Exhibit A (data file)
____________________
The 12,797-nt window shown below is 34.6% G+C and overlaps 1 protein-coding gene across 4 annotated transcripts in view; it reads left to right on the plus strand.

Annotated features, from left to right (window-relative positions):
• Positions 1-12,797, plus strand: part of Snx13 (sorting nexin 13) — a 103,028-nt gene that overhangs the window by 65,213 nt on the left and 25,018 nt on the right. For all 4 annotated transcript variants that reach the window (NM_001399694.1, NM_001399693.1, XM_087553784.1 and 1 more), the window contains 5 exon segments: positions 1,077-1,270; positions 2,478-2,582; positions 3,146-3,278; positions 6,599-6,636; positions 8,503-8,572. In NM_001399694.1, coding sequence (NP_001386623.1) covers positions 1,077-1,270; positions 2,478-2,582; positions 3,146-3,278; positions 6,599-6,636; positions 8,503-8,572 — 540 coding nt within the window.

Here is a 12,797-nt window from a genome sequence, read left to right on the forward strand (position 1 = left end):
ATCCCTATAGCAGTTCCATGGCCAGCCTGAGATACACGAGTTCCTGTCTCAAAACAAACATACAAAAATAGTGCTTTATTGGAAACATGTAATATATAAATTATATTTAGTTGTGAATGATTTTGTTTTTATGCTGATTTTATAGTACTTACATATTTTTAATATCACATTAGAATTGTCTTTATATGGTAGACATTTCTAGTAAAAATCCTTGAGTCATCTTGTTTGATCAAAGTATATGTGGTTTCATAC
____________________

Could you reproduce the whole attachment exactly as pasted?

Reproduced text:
The 12,797-nt window shown below is 34.6% G+C and overlaps 1 protein-coding gene across 4 annotated transcripts in view; it reads left to right on the plus strand.

Annotated features, from left to right (window-relative positions):
• Positions 1-12,797, plus strand: part of Snx13 (sorting nexin 13) — a 103,028-nt gene that overhangs the window by 65,213 nt on the left and 25,018 nt on the right. For all 4 annotated transcript variants that reach the window (NM_001399694.1, NM_001399693.1, XM_087553784.1 and 1 more), the window contains 5 exon segments: positions 1,077-1,270; positions 2,478-2,582; positions 3,146-3,278; positions 6,599-6,636; positions 8,503-8,572. In NM_001399694.1, coding sequence (NP_001386623.1) covers positions 1,077-1,270; positions 2,478-2,582; positions 3,146-3,278; positions 6,599-6,636; positions 8,503-8,572 — 540 coding nt within the window.

Here is a 12,797-nt window from a genome sequence, read left to right on the forward strand (position 1 = left end):
ATCCCTATAGCAGTTCCATGGCCAGCCTGAGATACACGAGTTCCTGTCTCAAAACAAACATACAAAAATAGTGCTTTATTGGAAACATGTAATATATAAATTATATTTAGTTGTGAATGATTTTGTTTTTATGCTGATTTTATAGTACTTACATATTTTTAATATCACATTAGAATTGTCTTTATATGGTAGACATTTCTAGTAAAAATCCTTGAGTCATCTTGTTTGATCAAAGTATATGTGGTTTCATAC